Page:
In the past months I designed multiple bespoke training programmes dedicated to the role of the Manager in this new brave world of distributed teams.
I have 2 key considerations stemming from the experience
- Management training programmes created to primarily fit organisational ambitions tend to receive fewer positive reviews
- Managers want a Tool Kit –a short cut on how to use the techniques described on LinkedIn, HBR and other sources readily available.
Usually I am engaged by Lead HR business partners: after the first few conversations I design the programme and get approval by senior management. Once the programme content is generated and the training is rolled out.
Most of my trainings begin with a contracting exercise: as an workplace educator I need to secure that the expectations of the attendees match the content.
Over 80% of the answers to “What you want from this training?” begin with “How to” followed by action words like “prevent, ensure, facilitate.” Managers are asking for bullet pointed actions that can be applied in very specific situations. I often refer to it as requiring “a recipe book” with ingredients and sequential order of action.
Common topics listed by Managers when discussing Hybrid/Distributed/Flexible Teams
- Practical skills
- How to use time on site/off site
- How to foster collaboration
- How to integrate new staff
Managers are interested on how to convince people to return to the workplace, less how to foster the new culture of hybrid workplace. Managers are struggling in supporting remotely new colleagues and may not find clarification in models of asynchronous communication.
Managers can read the blogpost by Daniel Goleman independently with their morning coffee – but they want to know how Empathy actually manifest itself in a disciplinary meeting over Zoom.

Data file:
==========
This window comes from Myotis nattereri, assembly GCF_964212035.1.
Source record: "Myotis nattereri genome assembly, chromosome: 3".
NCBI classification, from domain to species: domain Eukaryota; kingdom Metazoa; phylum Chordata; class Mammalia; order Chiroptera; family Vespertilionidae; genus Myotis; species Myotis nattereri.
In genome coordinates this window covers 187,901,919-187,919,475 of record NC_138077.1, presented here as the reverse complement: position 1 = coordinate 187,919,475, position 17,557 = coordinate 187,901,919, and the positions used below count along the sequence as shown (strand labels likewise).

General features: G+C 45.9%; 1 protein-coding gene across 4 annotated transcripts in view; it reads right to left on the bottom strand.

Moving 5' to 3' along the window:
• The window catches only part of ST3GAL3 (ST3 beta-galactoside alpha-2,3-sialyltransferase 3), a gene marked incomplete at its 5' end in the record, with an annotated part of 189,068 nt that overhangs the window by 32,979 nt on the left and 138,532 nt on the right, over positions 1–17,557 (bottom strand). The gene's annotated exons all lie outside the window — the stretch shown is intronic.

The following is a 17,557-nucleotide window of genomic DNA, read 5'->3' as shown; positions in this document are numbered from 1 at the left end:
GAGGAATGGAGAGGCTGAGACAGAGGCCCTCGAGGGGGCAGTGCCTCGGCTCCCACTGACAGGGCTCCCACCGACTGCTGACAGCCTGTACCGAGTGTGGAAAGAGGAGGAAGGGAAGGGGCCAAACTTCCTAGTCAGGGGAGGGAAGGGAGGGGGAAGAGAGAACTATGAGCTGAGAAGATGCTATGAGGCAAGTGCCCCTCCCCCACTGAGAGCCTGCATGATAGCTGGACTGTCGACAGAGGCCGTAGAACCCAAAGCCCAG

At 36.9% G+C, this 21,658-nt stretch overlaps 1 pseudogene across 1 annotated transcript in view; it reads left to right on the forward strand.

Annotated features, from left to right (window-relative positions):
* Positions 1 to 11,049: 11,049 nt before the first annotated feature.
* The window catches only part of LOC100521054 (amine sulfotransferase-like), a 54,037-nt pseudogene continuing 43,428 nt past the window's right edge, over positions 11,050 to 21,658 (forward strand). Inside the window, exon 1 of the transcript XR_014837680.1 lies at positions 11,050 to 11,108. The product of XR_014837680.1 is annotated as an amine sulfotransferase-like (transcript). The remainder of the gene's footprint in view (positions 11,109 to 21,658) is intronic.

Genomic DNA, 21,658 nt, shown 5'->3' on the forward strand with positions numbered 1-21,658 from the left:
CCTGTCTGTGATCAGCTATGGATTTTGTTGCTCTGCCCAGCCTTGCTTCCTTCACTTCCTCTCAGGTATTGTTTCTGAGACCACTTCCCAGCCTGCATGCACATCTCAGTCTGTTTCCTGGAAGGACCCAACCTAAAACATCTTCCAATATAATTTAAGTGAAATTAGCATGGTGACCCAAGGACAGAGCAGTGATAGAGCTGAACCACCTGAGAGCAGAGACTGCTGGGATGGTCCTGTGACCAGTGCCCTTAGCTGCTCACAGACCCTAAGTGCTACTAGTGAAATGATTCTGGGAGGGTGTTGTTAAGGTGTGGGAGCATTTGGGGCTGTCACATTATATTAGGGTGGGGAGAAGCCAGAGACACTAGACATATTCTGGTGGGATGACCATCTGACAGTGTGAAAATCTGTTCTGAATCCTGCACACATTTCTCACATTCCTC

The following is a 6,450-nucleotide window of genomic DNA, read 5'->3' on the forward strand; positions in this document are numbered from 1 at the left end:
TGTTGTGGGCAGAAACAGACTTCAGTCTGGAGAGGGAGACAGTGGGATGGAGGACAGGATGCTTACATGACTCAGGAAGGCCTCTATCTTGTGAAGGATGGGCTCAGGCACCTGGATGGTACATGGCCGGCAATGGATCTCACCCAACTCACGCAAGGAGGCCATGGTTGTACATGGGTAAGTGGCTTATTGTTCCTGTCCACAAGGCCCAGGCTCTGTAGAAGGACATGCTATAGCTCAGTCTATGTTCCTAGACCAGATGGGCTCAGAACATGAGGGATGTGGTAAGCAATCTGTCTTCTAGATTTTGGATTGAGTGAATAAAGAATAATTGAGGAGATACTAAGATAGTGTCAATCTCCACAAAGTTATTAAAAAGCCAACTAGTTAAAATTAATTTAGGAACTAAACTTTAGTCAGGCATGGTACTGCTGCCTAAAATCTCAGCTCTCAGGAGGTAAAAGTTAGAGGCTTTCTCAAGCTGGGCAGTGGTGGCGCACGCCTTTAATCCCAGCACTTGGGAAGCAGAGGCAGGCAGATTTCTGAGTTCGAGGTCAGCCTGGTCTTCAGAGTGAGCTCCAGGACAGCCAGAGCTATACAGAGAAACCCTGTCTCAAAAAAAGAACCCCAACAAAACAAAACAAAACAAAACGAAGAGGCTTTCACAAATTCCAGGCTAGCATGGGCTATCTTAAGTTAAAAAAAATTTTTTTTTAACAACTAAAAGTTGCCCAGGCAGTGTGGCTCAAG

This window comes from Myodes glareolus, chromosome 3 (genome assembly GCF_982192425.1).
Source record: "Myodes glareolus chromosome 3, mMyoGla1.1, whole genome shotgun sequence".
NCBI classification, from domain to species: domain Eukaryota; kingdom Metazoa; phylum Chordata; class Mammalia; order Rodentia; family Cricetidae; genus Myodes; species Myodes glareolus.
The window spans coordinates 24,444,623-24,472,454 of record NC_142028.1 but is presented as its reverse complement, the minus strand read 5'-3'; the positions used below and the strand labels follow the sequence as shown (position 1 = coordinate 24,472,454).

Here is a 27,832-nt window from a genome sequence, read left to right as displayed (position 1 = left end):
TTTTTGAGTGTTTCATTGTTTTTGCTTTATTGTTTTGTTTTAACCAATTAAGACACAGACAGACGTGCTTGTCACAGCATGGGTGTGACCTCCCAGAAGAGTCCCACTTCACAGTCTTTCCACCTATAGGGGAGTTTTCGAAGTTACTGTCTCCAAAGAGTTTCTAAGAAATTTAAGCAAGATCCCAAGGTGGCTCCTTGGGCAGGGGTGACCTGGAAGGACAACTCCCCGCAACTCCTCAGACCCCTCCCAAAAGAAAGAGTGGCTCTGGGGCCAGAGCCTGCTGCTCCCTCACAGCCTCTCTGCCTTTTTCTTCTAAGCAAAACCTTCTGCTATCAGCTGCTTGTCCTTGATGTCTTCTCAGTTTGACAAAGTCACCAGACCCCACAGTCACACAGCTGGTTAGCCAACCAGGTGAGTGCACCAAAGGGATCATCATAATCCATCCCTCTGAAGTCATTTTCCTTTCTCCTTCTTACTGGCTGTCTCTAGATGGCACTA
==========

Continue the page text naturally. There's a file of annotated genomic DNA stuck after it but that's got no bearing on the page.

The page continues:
When a learning facilitator becomes too normative however, the manager risks to apply any of the shared tricks out of context and generate resistance rather than results.
The challenge as a content creator is to provide an array of novel examples and techniques that a manager can use and that also fit with the organisation’s ambition of enhancing skills and promoting critical thinking.
I suggest to organisation to run focused Training Need Analysis that detect these demands before the audience joins the Training. Collecting employees’ insight is always a challenge and organisations might need to engage in multiple training analysis– however, it is a wise investment.
Action based learning objectives are best achieved via internal coaching and mentoring or during workshop focusing on experiential role-play. Breakout rooms or small focus group discussion tend to be insufficient to provide hands on knowledge. It is crucial for the learner to know where these insight can be gained.
To bridge the challenge, I ask all attendees to prepare by completing a 10 mins of reflecting journaling and to answers 2 questions
- What do you know already about the topic?
- What problems are you trying to solve?
The managers who engage gain confidence when their knowledge is validated (they read the same research!) and can present to the trainer real life scenario to be used as foundations for the “how to” guidance needed – generating solutions while engaging with critical thinking content.
For Guideline on TNA check out CIPD – https://www.cipd.ie/news-resources/practical-guidance/factsheets/identitfying-learning-needs#gref
About the Image: Angelo Biasioli, 1790-1830 – Etching with watercolour – Twenty-Two Musical Instruments
This work is licensed under a Creative Commons Attribution 4.0 International License. By National Gallery of Ireland